Eamon Harrington: The rise in mediation and remote mediations during Covid-19 restrictions



Eamon Harrington
Eamon Harrington

Eamon Harrington, dispute resolution partner at Comyn Kelleher Tobin, looks at how Covid-19 and Lockdown 3.0 is having an impact on the court system and on mediations to resolve disputes.

The President of the High Court earlier highlighted the obligation of all stakeholders to ensure that the administration of justice is not brought to a standstill because of Covid-19.

Lockdowns have led to a reduction in cases being heard and parties facing delays. However, following the initial shock of the first lockdown, the Courts (with strong judicial leadership and the widening installation of technology) have risen to the challenge. The Courts continue to sit throughout Level 5, with priority given to urgent cases which continue to be heard. Some routine cases are postponed until the restrictions ease, with other cases being heard remotely or part-remotely. The Courts Service is making great strides in improving the technological infrastructure and these improvements will lead to great rewards in the long-term.

The appetite for mediation in Ireland has not been affected by the lockdowns but, instead, has given rise to a different way of resolving disputes by use of remote mediation. Video platforms are the way most remote mediations now proceed, but they are not the only means. In our experience, telephone calls have also been very effective. Also, as lockdowns relax, remote meetings can be supplemented by face-to-face sessions if this helps to overcome any obstacles.

Why mediation?

Mediation is an alternative way of resolving disputes, which can save time, money and relationships. It is a flexible informal process which can allow the parties to reach agreement in a shorter time, having control over the outcome, thereby avoiding some or all of the risk and cost associated with court action.

Why is there still an appetite?

In the first two weeks following the first lockdown, a number of pending mediations were initially deferred. However, since then, there has been steady growth in matters again being referred to mediation, for a number of reasons. The pandemic affected normal court business, but disputes needed to be resolved and cases need to be brought to conclusion. Most people involved in dispute resolution recognised the need to roll up their sleeves and to get on with it, rather than downing tools until normal court hearings resumed.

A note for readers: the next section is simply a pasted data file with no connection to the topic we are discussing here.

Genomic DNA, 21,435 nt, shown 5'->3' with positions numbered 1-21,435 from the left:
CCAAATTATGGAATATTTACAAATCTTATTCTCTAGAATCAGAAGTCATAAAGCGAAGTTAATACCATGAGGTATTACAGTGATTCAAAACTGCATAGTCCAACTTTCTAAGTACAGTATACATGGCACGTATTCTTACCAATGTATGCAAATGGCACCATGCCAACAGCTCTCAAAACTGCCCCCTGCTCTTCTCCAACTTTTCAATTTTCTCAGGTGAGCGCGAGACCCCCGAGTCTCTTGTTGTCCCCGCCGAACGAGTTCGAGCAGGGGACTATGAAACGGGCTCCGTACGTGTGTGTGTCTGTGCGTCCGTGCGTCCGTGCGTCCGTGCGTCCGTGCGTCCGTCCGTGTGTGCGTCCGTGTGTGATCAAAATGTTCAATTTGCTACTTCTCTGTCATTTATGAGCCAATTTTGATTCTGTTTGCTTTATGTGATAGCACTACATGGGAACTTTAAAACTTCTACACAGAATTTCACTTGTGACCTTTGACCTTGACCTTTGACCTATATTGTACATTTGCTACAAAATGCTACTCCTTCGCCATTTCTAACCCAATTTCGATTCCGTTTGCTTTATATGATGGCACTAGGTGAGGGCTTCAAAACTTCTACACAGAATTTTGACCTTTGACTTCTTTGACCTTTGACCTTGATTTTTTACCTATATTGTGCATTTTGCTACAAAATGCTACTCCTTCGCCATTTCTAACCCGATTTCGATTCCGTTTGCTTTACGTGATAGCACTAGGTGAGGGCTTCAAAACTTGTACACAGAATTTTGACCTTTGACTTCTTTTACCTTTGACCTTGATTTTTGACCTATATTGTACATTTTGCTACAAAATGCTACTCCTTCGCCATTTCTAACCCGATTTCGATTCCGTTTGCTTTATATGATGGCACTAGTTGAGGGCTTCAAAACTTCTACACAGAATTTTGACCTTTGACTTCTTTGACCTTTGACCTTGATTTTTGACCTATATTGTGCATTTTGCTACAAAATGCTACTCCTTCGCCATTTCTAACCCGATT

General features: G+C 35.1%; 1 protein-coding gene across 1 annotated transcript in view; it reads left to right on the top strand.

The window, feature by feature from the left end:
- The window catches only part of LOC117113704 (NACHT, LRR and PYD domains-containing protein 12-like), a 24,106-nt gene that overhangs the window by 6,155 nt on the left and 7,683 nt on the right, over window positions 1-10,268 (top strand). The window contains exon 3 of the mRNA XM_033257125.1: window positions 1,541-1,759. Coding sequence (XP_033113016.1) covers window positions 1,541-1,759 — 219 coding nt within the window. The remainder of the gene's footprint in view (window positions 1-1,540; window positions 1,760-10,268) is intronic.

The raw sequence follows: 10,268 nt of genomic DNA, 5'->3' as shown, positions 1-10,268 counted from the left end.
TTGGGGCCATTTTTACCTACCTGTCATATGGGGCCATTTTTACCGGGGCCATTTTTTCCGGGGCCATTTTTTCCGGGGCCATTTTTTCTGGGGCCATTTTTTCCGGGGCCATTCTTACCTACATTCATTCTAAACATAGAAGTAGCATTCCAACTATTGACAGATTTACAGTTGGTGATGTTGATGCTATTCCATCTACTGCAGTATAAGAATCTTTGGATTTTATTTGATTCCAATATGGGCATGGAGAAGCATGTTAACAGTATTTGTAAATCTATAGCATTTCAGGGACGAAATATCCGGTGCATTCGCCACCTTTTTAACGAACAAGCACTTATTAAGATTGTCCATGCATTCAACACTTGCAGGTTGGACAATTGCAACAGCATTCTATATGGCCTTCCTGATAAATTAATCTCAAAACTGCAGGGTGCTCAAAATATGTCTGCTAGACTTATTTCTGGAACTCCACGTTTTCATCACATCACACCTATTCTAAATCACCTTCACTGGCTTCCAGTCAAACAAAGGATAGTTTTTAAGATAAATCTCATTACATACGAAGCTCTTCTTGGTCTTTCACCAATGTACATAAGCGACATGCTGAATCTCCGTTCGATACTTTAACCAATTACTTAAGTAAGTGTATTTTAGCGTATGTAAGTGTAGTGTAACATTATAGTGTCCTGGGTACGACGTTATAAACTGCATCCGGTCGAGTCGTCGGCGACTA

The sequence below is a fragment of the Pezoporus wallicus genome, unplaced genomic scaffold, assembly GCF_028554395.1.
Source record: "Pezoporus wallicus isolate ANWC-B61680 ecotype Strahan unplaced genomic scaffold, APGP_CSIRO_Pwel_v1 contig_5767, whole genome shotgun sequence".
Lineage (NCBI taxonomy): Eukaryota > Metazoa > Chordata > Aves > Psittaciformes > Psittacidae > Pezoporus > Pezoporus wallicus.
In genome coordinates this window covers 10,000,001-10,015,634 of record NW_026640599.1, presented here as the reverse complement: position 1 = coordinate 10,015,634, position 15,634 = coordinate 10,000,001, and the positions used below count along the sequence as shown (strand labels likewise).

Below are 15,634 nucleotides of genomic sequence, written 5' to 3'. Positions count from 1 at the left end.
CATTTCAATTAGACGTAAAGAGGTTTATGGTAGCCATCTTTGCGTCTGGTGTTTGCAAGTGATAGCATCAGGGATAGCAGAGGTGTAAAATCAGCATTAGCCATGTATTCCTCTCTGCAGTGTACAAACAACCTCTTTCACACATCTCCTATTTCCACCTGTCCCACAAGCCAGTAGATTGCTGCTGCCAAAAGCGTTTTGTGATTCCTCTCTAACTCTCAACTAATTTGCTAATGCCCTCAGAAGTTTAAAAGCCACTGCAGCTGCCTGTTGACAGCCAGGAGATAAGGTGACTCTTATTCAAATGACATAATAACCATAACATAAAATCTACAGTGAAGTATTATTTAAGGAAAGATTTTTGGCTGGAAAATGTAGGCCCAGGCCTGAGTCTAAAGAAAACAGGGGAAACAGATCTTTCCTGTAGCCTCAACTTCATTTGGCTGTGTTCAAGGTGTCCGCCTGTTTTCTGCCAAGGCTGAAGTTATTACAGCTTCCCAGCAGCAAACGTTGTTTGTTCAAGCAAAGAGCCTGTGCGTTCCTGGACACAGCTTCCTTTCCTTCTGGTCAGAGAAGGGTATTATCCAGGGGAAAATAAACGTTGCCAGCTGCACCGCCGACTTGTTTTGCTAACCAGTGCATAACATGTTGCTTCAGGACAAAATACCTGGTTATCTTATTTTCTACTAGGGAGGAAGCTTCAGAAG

There has been very clear direction from the President of the High Court that parties should engage in either formal or informal Alternative Dispute Resolution (ADR) to attempt to resolve or narrow disputes between the parties before coming before the courts during the pandemic. Other decision making bodies such as Workplace Relations Commission and Legal Cost Adjudicators have, from time to time, been forced to pause work in line with national restrictions, also leading to an uptake in mediations to resolve such disputes.

There has also been a growth in new disputes which were triggered by the Pandemic – these range widely from employment disputes such as unfair selection for redundancy, landlord and tenant disputes about withholding of rent, commercial disputes relating to matters such as force majeure, as well as partnership disputes as income drops and tensions grow.

Are there advantages to remote mediation?

The obvious immediate advantages include no venue costs and more flexible timing. There are also time and cost savings because there is no need to travel and it is possible to have clients in different cities or even countries. Everybody does not need to be in the same venue at the same time, and remote mediation allows people to make good use of dead time during the day of the mediation. As a result of the reduced number of business meetings and in-person Court sittings, there has been increased availability of key players to participate in the mediation process.

Disadvantages of Remote Mediations?

It is sometimes difficult to resolve a dispute without face-to-face meetings or even being able to look someone in the eye. Sometimes, an aggrieved party needs to be heard and it is often cathartic to give a “victim impact” statement to the mediator. Even with the best technology, nuances can be missed and through Zoom it can sometimes be hard to read people and body language. In a number of in-person disputes which I’ve mediated, participants have worn masks which makes it even harder to read reactions.

With proper thinking and preparation, the perceived disadvantages of remote mediation can be addressed and can be converted into opportunities.

Verdict

Remote mediation is working well. To date, our experience is that the success rate in resolving disputes is no different to face-to-face mediations. It has been embraced by those who have taken the plunge.

Also, as with almost every mediation, even where a dispute does not resolve at mediation, the exercise is worthwhile, whether by narrowing the issues between the parties or leading to the dispute resolving at a later date following a period of reflection or further inquiry.

We know that the pandemic will end, even though we cannot yet say precisely when, but it is inevitable that the learned advantages of remote processes will stay with us. In likelihood, post pandemic, future mediations will regularly adopt a hybrid approach, as in many situations this will work well for the parties.



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